In the past few years, the word “kale” has become synonymous with health, and not without good reason. This nutrient-packed member of the cabbage family is rich in vitamins and minerals and tastes good to boot! As if that weren’t enough to make you want to fill your garden with this tasty plant, most types of kale are also relatively easy to grow thanks to their ability to withstand cooler temperatures. Like many other hearty greens, the leaves’ flavor will actually improve if exposed to cooler temperatures, so light frosts are your friend instead of foe. There are many different varieties of kale, but almost all types are either purple or green in color with broad or curly leaves.

Nero di Toscana kale is an heirloom Italian kale variety which is very winter hardy and also tolerant of hot weather. Dark green, narrow leaves have a crumpled texture. It is sometimes called Dinosaur kale, Lacinato kale, Tuscan kale, black cabbage, or black palm. Plants will grow to 1–2′ tall. Harvest begins early for tender young leaves but will continue to grow for several months as the plant reaches full size.

  • Botanical Name: Brassica oleracea
  • Plant Type: Vegetable
  • Variety: Italian Nero Toscano
  • Growth Cycle: Annual Biennial
  • Season(s): Spring Summer Fall Winter
  • Climate Zone(s): 3a 3b 4a 4b 5a 5b 6a 6b 7a 7b 8a 8b 9a 9b
  • Light: Full Sun Partial Shade
  • Soil Type(s): Loamy
  • Yield: 1–2 lbs per plant
  • Garden Dimensions: 1 plant per square foot
  • Germination: 5–10 days
  • Maturity: 50–60 days
  • Harvest: 50–60 days



Seed Depth: 1/4–1/2″
Space Between Plants: 8–12″
Space Between Rows: 18–30″
Germination Soil Temperature: 45–95°F
Days for Germination: 5–10
Sow Indoors: 6 weeks before last frost.
Sow Outdoors: As soon as ground can be worked.

Vegetative: Not recommended, but can be started from root cuttings.


Can be planted either in the spring just prior to the last frost or in the fall, leaving approximately 6 to 8 weeks before the first average frost for the plants to grow. In USDA Zones 8 and warmer, it can continue to be planted throughout the duration of the fall for harvest in the winter. Although plants will be richer in flavor when they are allowed to grow in cooler weather, they are tolerant of most climates.


Natural: Full sun. Partial shade in warmer climates.

Artificial: For indoor growing, consider fluorescent or LED lamps as they are cooler than other bulbs.

Growing Media

Soil: Prefers loamy, nutrient-rich soil. A pH of 6.2 to 6.8 well keep plants healthy and nourished.

Soilless: Germinate seeds in a soilless potting mix.

Hyrdroponics: Will thrive in a hydroponic system. Kale varieties are stoked in vertical systems.

Aeroponics: Will thrive in an aeroponic system.


Water: Requires high levels of water from planting to when seedlings appear. Aim for about 1 to 1.5″ per week.

Nutrients: A moderate feeder, make sure soil has average potassium and phosphorous levels prior to planting. Surprisingly, considering its large leaves, Tuscan Kale does not prefer nitrogen-rich soil.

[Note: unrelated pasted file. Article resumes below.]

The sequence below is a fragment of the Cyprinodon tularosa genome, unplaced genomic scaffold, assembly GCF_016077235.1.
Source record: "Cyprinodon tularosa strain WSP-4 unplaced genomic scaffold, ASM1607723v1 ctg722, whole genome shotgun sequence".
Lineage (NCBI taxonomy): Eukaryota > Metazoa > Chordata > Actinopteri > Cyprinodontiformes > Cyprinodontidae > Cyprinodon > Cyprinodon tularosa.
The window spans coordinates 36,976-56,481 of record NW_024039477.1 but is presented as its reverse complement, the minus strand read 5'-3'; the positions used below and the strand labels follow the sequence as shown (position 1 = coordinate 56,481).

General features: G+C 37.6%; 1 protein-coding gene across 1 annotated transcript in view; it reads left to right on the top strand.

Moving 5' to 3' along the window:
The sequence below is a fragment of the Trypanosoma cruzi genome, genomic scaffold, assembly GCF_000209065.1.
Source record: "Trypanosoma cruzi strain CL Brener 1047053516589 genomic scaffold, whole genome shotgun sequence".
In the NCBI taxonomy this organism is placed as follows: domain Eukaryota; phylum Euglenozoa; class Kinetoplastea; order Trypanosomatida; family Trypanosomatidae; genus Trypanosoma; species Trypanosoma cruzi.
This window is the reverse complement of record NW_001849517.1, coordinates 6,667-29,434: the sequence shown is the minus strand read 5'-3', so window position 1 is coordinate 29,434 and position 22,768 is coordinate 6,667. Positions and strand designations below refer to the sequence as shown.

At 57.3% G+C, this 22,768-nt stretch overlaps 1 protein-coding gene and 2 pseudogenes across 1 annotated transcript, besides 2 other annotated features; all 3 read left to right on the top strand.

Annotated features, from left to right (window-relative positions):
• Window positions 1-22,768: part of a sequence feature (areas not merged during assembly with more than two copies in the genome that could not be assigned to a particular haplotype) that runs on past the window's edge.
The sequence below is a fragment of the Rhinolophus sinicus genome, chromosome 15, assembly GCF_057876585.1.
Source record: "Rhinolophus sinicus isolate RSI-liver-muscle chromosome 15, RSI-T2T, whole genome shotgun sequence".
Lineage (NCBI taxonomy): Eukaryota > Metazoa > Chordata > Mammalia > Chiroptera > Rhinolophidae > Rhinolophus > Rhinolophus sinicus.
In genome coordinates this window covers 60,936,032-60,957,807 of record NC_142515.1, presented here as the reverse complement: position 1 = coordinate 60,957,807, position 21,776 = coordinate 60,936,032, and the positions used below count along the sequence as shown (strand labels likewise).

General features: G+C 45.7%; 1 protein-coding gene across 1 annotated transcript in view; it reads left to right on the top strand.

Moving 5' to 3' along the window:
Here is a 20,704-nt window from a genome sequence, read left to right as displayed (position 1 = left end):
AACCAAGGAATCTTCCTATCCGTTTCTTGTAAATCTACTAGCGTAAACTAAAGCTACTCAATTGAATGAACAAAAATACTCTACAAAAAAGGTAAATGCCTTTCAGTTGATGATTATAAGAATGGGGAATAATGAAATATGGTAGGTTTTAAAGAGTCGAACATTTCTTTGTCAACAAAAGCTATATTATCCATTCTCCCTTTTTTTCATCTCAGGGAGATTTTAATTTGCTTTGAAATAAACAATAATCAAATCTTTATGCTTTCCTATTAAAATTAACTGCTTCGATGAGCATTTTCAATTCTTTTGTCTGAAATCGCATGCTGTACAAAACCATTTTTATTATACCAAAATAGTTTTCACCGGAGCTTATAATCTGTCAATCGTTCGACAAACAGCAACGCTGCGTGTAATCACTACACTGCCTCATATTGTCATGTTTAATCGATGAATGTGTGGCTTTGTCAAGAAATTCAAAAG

Foliar: Feedings of fish emulsion or seaweed extract can help plants grow throughout the season.

Pruning: Pick off leaves towards the bottom of the plant if they become discolored or tough.



  • Flea beetles
  • Cabbage worms
  • Cabbage loopers
  • Aphids
  • Diamondback moths
  • Harlequin bugs
  • Cutworms


  • Leaf spot
  • Downy mildew

Rotation and Companion Plants

Rotation: Although not necessary, rotating kale crops every couple of years can help keep soil healthy. Avoid following cabbage.

Companions: Grows well with onions, potatoes, beets, cucumbers, lettuce and other kale varieties. Avoid pole beans and tomatoes.

Harvest and Storage

Harvest: Can be harvested at any stage but is best when leaves reach approximately 5–6″ in length. Leaves can be picked off by hand. Pick as close to the main stem as possible. If remnants of the leaves stem is left, the plant will continue to send nutrients to this part of the plant, taking energy away from other leaves. Entire plants can be harvested by cutting about 2″ above the soil.

Storage: Will store in the refrigerator for up to a week. Only wash when you are ready to use.

Other Info

Fun Fact: Although named after a region in Italy, this type of kale is not called “Tuscan” by Italians. Instead, they refer to it as black cabbage even though it is neither cabbage nor black.


Preserve and Prepare

Preserve: Can be blanched and frozen or dehydrated and turned into a powder.

Prepare: Slightly tough, kale can be eaten raw but tends to soften a bit when massaged (literally!) with oil, avocado, etc. Kale is also a popular addition to soups, stews, and juices. It may also be baked in the oven to make kale chips.


Nutritional: Considered by many to be a “superfood,” kale possesses large amount of vitamins(s) C, K, A, and fiber. It’s also rich in many minerals such as iron, potassium, calcium, iron, and manganese.

Medicinal: Has been attributed with possessing many chemicals and properties that can assist in preventing cancer and improving bone health.


Feel like you’re in need of a health boost? Try this chopped Tuscan Kale Salad.


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Nutrition Facts

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